Santa Anna signed the Treaty of Velasco giving Texas its independence, and was then tossed from power for the first of several times.  A series of military dictatorships were in power from the 1830s through 1850, virtually a new one every two years.  But for a brief time in 1845-1846, Mexico had civil rule. It was during this time that the U.S. allowed Texas to join as a new state, something that the Mexican army saw as an act of war. 

Then President James Polk sent Louisiana congressman John Slidell to see the Mexican president with an offer to purchase Alta California and New Mexico (the present-day states of California, Arizona, New Mexico, Utah, Nevada, and part of Colorado), similar to what Jefferson did with Napoleon and the Louisiana Purchase.  Mexican President Jose Joaquin de Herrera, a pragmatist who was not opposed to at least talking to the Americans, was denounced as a traitor by the supporters of Santa Anna, and was forced by the Mexican Parliament to go to war -- something Herrera knew would end up with a Mexican defeat.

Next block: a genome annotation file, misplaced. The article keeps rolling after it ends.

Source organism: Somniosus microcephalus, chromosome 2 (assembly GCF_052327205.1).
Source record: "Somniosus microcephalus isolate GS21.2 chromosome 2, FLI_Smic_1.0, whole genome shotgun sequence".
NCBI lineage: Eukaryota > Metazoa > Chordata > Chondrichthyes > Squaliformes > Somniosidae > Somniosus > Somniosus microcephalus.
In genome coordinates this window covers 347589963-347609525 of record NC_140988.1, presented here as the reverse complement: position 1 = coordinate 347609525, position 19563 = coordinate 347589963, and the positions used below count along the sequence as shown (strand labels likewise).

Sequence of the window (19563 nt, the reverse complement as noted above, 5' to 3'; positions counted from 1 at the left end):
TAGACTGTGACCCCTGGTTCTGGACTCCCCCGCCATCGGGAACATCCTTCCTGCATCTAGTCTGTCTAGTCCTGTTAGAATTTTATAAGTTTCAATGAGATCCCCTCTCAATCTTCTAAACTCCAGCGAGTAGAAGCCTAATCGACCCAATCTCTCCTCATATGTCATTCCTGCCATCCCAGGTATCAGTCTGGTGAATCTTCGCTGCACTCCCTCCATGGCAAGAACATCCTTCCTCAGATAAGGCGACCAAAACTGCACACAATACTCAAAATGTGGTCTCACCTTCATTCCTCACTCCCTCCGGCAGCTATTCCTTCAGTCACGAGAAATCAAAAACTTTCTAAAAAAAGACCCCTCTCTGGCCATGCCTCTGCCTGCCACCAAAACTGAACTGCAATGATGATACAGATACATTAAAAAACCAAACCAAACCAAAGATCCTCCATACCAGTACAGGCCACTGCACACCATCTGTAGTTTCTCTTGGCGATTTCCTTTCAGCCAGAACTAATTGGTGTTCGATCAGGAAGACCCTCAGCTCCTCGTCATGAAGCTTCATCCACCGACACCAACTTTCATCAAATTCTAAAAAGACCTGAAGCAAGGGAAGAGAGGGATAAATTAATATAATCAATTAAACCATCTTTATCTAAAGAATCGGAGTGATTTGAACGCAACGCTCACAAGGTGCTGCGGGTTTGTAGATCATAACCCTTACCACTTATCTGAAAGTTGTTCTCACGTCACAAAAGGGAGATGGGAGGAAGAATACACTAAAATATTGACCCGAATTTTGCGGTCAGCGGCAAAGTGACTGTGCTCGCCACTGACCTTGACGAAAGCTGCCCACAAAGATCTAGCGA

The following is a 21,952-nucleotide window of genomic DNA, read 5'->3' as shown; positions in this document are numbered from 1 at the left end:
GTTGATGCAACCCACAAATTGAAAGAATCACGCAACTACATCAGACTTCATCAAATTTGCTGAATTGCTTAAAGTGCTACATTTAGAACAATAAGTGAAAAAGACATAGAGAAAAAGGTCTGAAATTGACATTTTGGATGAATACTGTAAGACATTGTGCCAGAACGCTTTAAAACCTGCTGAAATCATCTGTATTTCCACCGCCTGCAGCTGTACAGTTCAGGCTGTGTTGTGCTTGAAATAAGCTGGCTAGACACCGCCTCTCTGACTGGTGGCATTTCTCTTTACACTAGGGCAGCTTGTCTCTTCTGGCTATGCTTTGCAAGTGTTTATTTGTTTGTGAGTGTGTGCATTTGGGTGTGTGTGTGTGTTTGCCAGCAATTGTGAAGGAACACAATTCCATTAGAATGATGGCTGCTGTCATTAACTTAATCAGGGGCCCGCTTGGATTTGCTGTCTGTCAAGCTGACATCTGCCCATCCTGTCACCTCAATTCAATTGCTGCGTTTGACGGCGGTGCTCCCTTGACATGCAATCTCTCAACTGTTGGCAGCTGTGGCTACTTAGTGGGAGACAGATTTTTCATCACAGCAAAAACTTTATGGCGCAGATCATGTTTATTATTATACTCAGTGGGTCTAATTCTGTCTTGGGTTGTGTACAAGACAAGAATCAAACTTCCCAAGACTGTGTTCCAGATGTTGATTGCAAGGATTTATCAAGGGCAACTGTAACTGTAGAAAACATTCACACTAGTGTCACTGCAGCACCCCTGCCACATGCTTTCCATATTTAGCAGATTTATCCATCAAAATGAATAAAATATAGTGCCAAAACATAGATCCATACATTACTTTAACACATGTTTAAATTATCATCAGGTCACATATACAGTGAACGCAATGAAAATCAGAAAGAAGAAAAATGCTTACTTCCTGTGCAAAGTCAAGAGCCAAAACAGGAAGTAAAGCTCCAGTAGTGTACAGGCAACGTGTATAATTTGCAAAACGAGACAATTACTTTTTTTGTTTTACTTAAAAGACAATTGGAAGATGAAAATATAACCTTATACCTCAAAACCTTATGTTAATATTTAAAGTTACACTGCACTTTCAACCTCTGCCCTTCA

Herrera knew that Mexico was too poor to either inhabit or defend the northern states and preferred to take the pragmatic step of getting money for land that Mexico had no use for at the time, a very prudent step diplomatically, but one which was very unpopular politically.  If the U.S. had not wanted California, our rival at the time Great Britain surely did, to stop Americans from populating the Western U.S. and giving them a warm-water port on the west coast.  There was no way that Mexico could hold onto Alta California or New Mexico.  But the idea of receiving millions of dollars for land they could not possibly protect or inhabit may have sounded good to de Herrera.  The nation was in near bankruptcy after gaining its independence, and the idea of $30 million coming in (much more than Jefferson paid for the Louisiana territory) would have helped set Mexico back into financial stability.